After the race finished, we packed our bikes and headed to the airport where we began the overnight flight to Ireland for the Junior Tour of Ireland. We had to change planes in London's Heathrow airport, where for some reason they had us go through customs and security several times. After arriving in Ireland that morning, we were picked up by some of the race organizers and began the three hour car ride to the race hotel. They supposedly speak English in Ireland, but you sure could have fooled me. I had to learn to listen intently, and then just guess as to what was being said.

After arriving at our hotel, we put our bikes together and got ready for the Stage 1 time trial in a few hours. Looking outside, we saw gusting winds and torrential rain. After getting kitted up we got on our bikes and began riding to the start. We got to the end of the driveway, turned right, and were immediately greeted by a semi bearing down on us in our lane, horn blaring. After several more of these confusing and frightening incidents, we began to get the hang of staying on the left side of the road.

We did the point to point time trial, and then were instructed as to which way to go to return to our lodging. Unfortunately, that turned into an hour and a half ride into a howling headwind in the driving rain with dark coming on. After finally making it back, I went to bed and got some much needed sleep. After waking up and seeing the results sheet, I could only scratch my head. I knew that I wasn't exactly killing it in the time trial after all that travel, but losing a minute fifteen in four kilometers for 70th out of 75 didn't really make sense. I could only wonder if somehow they had mistaken me for another racer at the mist covered summit finish and made a timing error.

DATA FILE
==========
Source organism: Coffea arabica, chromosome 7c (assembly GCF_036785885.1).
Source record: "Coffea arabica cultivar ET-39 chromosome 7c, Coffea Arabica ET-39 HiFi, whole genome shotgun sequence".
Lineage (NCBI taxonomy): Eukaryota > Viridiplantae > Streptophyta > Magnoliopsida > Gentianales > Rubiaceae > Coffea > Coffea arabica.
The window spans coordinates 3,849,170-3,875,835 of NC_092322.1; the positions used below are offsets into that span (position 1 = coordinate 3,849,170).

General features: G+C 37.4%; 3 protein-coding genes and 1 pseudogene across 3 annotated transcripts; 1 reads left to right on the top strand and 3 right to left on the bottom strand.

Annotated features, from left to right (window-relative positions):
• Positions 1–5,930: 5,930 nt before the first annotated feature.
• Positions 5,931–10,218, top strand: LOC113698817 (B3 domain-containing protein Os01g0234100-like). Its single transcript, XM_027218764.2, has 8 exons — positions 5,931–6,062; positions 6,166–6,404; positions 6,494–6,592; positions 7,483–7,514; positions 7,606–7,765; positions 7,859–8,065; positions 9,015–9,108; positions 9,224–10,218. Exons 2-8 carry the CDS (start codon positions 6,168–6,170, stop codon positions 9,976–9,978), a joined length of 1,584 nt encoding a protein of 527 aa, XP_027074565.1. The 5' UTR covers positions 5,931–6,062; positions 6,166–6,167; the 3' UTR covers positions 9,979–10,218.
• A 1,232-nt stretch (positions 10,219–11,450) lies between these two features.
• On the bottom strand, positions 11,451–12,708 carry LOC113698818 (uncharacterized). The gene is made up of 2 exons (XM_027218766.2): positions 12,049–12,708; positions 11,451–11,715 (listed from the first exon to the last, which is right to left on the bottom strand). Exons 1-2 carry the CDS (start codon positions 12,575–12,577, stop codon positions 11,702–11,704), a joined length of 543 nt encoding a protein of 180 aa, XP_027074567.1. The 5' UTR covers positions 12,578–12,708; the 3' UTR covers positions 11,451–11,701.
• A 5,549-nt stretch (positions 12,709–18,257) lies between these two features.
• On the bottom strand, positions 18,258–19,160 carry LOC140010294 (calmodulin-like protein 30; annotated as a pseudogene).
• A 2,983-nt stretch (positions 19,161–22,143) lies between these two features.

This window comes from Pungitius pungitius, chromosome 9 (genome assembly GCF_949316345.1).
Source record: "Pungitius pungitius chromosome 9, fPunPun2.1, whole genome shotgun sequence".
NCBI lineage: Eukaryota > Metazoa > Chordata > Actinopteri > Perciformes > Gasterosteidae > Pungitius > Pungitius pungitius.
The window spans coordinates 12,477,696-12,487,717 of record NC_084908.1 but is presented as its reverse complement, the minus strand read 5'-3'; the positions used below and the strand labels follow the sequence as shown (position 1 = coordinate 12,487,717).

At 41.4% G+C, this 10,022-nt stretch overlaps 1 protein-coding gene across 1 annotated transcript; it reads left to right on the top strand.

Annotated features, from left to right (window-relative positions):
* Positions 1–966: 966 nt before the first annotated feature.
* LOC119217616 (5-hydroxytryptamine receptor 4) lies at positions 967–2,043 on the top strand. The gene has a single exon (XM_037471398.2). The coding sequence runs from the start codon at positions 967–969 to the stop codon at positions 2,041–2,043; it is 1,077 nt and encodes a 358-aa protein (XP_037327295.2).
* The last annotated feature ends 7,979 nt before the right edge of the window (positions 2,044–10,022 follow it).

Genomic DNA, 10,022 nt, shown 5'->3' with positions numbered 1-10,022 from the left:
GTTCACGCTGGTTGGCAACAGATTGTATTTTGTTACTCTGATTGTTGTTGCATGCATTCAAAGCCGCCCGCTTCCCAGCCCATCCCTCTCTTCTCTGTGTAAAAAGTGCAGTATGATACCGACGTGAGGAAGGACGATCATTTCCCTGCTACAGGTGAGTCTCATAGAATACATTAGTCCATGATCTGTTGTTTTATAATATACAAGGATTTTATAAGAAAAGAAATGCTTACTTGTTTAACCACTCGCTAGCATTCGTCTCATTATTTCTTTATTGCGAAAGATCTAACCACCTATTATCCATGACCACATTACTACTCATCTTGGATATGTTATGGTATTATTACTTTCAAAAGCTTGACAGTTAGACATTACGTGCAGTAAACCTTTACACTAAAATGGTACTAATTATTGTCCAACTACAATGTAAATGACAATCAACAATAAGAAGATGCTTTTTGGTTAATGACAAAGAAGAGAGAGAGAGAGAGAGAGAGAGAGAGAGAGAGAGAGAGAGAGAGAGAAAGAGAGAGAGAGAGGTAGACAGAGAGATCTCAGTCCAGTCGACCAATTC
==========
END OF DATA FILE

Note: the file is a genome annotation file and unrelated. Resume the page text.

I stopped worrying about that and put myself to the much more pressing situation of eating as much breakfast as possible. Breakfast consisted of the normal eggs, sausage and toast. Less normal however, were the tomatoes, baked beans, mushrooms, and cured ham, which they called a "rasher". After that, we began to get into the rythm of the six day race, where steep hills, killer crosswinds, and battered roads split the pelaton time after time. Hot Tubes was firing on all cylanders, and Stuart took the yellow jersey and the stage win on day two, which he defended all the way to the end. When all was said and done, we had won four of the six stages, finished second and third on the other two, gotten first and second on GC, and nearly won the points and kom as well. It's hard to imagine a race going better than that. I was happy with my performances after the tt, as I got second on one stage, won another stage, spent a couple days in the climbers jersey, and finished seventh overall.